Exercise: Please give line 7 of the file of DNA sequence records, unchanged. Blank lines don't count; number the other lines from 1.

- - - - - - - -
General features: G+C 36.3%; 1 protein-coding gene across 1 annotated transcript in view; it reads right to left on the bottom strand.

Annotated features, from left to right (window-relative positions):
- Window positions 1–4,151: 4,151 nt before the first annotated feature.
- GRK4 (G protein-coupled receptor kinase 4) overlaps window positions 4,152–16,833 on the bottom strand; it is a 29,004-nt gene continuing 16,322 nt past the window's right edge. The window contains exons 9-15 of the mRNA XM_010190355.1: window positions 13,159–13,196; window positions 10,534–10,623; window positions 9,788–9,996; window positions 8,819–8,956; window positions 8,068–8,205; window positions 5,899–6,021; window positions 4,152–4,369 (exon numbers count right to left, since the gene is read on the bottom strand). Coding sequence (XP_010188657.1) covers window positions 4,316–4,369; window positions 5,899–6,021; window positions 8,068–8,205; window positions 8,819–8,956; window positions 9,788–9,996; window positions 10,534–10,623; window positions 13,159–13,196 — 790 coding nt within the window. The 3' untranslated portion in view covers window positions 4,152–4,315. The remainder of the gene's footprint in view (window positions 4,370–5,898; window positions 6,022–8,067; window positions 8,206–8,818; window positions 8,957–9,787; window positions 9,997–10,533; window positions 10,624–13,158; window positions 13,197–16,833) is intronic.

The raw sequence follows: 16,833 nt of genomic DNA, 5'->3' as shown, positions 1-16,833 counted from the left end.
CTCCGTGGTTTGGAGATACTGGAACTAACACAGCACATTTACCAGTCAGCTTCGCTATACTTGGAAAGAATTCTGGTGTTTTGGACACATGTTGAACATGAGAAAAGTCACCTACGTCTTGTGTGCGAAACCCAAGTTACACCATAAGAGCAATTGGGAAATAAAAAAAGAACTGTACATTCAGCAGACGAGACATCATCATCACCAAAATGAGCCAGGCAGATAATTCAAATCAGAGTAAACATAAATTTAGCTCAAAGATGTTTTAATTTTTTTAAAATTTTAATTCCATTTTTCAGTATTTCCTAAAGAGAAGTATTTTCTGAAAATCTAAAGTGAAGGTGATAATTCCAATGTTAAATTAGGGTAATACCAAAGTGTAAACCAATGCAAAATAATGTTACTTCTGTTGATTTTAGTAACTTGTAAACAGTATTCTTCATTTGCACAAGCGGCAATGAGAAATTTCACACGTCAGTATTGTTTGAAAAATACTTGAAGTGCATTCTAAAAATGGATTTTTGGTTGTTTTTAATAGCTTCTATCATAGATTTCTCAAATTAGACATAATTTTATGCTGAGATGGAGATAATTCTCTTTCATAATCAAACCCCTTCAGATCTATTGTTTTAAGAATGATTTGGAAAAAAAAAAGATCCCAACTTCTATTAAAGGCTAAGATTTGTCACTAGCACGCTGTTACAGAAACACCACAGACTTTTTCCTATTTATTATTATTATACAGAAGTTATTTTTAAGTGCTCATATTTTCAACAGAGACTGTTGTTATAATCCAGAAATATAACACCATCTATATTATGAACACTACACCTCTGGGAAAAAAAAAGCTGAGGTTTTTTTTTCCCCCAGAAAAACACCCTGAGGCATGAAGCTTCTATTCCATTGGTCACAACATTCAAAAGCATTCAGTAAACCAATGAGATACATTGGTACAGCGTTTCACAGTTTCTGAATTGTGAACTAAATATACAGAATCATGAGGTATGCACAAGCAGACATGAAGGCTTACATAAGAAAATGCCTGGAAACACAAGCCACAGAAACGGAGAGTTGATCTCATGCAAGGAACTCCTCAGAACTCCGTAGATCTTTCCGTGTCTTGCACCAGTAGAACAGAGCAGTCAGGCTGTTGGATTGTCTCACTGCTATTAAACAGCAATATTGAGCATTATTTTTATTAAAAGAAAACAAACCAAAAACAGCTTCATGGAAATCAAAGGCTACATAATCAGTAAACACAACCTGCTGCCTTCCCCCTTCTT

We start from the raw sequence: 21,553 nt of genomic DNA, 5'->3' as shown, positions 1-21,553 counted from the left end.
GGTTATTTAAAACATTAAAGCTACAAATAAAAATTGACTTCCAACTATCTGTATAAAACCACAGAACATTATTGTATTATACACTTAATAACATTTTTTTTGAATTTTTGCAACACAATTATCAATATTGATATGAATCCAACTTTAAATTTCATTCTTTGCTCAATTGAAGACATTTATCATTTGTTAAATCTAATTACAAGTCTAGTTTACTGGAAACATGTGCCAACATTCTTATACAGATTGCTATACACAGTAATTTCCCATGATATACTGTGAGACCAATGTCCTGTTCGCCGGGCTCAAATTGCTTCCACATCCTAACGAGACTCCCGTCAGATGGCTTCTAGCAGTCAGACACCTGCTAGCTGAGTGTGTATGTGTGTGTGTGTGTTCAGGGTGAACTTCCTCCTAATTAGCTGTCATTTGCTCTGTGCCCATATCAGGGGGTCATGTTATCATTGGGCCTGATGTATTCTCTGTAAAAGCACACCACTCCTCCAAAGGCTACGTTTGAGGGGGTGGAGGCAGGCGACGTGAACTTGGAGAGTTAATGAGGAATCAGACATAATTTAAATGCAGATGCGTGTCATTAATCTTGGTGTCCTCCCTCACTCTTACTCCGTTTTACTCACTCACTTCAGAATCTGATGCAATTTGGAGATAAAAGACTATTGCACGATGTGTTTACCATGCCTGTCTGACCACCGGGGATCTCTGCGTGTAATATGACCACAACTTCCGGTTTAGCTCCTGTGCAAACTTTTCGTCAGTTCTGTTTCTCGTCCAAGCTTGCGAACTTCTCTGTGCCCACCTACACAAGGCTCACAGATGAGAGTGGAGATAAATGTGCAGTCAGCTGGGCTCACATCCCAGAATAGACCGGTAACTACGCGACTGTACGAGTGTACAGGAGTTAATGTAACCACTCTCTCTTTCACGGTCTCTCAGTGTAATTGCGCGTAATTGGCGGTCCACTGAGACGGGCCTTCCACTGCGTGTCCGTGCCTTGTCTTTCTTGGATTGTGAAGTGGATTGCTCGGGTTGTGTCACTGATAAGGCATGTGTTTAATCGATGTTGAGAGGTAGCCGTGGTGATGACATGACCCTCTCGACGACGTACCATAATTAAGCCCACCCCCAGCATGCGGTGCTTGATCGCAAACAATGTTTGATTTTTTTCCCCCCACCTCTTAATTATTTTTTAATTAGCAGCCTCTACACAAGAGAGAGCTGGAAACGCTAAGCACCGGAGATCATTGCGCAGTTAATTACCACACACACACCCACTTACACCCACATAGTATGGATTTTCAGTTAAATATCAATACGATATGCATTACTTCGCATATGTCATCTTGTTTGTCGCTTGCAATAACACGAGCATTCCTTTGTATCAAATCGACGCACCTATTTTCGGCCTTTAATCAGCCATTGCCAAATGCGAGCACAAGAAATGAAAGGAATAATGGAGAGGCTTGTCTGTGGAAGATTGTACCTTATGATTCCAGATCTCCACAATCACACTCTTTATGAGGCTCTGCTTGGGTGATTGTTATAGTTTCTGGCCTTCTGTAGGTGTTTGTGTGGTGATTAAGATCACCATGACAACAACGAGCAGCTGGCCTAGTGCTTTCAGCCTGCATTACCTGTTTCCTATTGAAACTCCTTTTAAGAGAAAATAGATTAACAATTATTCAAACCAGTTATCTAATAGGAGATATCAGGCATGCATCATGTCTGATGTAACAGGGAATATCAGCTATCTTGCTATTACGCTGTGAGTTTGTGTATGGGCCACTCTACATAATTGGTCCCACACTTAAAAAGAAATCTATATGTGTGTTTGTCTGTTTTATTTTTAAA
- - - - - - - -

We start from the raw sequence: 21,553 nt of genomic DNA, 5'->3' as shown, positions 1-21,553 counted from the left end.